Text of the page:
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Frank's Movie Log

My life at the movies.

  1. Fear and Desire 1953

    D+: 2 stars (out of 5)

    Directed by Stanley Kubrick. Starring Frank Silvera, Kenneth Harp, Paul Mazursky, and Stephen Coit.

    Stanley Kubrick’s debut feature. During an unnamed conflict, four soldiers crash-land in enemy territory and confront the horrors of war. According to the IMDb, Kubrick disowned the film, comparing it to “a child’s drawing on a fridge.” Fair enough, if said child possesses Kubrick’s potential. Continue reading...

  2. Salvation!: Have You Said Your Prayers Today? 1987

    B: 4 stars (out of 5)

    Directed by Beth B. Starring Stephen McHattie, Dominique Davalos, Exene Cervenka, and Viggo Mortensen.

    An early but impressive performance from Viggo Mortensen. A black comedy script indicting America’s class gap and televangelism. A visual esthetic inspired by contemporary Italian horror. A nightmarish home-invasion sub-plot. A soundtrack driven by New Order and Arthur Baker. How have I never seen this? Continue reading...

    Watched on 27 Nov, 2020
  3. A Holy Terror 1931

    F: 1 star (out of 5)

    Directed by Irving Cummings. Starring George O'Brien, Sally Eilers, Rita La Roy, and Humphrey Bogart.

    Nonsense plot has polo-playing, New York trust-funder O’Brien flying to Wyoming to investigate his father’s murder. After crash-landing his prop-plane in Eilers’s shower, he runs up against Bogie, the foreman of the man he’s in town to see. Continue reading...

  4. Blood Rage 1987

    C: 3 stars (out of 5)

    Directed by John Grissmer. Starring Louise Lasser, Mark Soper, Julie Gordon, and Jayne Bentzen.

    It’s Thanksgiving in Jacksonville, Florida. Terry’s twin brother—institutionalized since childhood for a brutal hatchet murder—returns to the family’s garden apartment home. This causes Terry—who actually committed the murder—to embark on a killing rampage. Continue reading...

    Watched on 26 Nov, 2020
  5. The Black Camel 1931

    C+: 3 stars (out of 5)

    Directed by Hamilton MacFadden. Starring Warner Oland, Sally Eilers, Bela Lugosi, and Dorothy Revier.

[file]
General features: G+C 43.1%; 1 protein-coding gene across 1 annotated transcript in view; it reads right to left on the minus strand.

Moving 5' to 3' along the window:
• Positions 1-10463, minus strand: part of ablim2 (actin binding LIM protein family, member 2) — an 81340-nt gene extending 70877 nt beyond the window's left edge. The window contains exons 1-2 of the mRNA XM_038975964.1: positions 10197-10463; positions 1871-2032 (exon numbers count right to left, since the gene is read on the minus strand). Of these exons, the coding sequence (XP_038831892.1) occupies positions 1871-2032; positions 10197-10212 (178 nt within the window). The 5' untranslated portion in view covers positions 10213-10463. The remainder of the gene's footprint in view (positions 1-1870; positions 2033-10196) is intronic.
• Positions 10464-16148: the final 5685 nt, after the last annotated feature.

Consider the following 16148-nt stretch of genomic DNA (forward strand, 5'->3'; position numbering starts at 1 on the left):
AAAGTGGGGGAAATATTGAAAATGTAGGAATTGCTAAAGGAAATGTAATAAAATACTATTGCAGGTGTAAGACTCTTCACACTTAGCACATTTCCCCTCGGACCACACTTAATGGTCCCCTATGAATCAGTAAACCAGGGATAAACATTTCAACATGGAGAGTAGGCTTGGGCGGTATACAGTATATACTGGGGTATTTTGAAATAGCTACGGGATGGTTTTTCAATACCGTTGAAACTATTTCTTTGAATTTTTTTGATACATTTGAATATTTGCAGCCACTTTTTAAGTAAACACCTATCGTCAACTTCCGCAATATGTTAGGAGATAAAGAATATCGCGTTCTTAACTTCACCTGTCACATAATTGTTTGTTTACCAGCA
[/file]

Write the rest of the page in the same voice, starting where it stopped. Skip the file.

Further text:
Competent—if unremarkable—Charlie Chan mystery. Lugosi cuts a striking figure as an enigmatic psychic who may—or may not—figure in a starlet’s murder in Honolulu. Continue reading...

  6. Ladies' Man 1931

    C: 3 stars (out of 5)

    Directed by Lothar Mendes. Starring William Powell, Kay Francis, Carole Lombard, Gilbert Emery, Olive Tell, and Martin Burton.

    Gigolo Powell romances a married older woman and flirts with her daughter played by Lombard. A chance encounter with Francis forces him to reconsider his lifestyle, but perhaps too late. Continue reading...

  7. The Bad Sister 1931

    D+: 2 stars (out of 5)

    Directed by Hobart Henley. Starring Conrad Nagel, Sidney Fox, Bette Davis, and Humphrey Bogart.

    Bette Davis’s debut feature. Fox plays the titular opportunistic sister in an upstanding Ohio family who falls for con-man Bogart. Davis plays her long-suffering sister in a forgettable part. Bogie’s fox-like in his first heel role, but the predictable plot and flat performances from leads Nagel and Fox sink this effort.

  8. Oh, for a Man! 1930

    F: 1 star (out of 5)

    Directed by Hamilton MacFadden. Starring Jeanette MacDonald, Reginald Denny, Marjorie White, and Warren Hymer.

    Opera diva MacDonald runs roughshod over everyone in her life only to fall for cat-burglar Denny, who she meets when he burgles her bedroom. Denny, of course, has aspirations of a singing career himself. Continue reading...

  9. Wild Company 1930

    D+: 2 stars (out of 5)

    Directed by Leo McCarey. Starring Frank Albertson, Joyce Compton, Sharon Lynn, and H.B. Warner.

    Albertson plays a powerful tycoon’s gadabout son who falls for a gangster’s moll and finds himself implicated in a nightclub owner’s murder. Opens strong with Albertson playing an engaging drunk, but devolves into a preachy social outrage melodrama. Bela Lugosi’s small role as the unfortunate nightclub owner proves unremarkable.

  10. Spider-Man: Far from Home 2019

    D+: 2 stars (out of 5)

    Directed by Jon Watts. Starring Tom Holland, Samuel L. Jackson, Jake Gyllenhaal, and Marisa Tomei.

    Unpolished Marvel production careens between bad teen comedy and flat comic book action. The script teems with relentless, repetitive exposition, forced comedy, and trite plotting. This one needed another year in the oven. Stop at Endgame instead.

    Watched on 21 Nov, 2020


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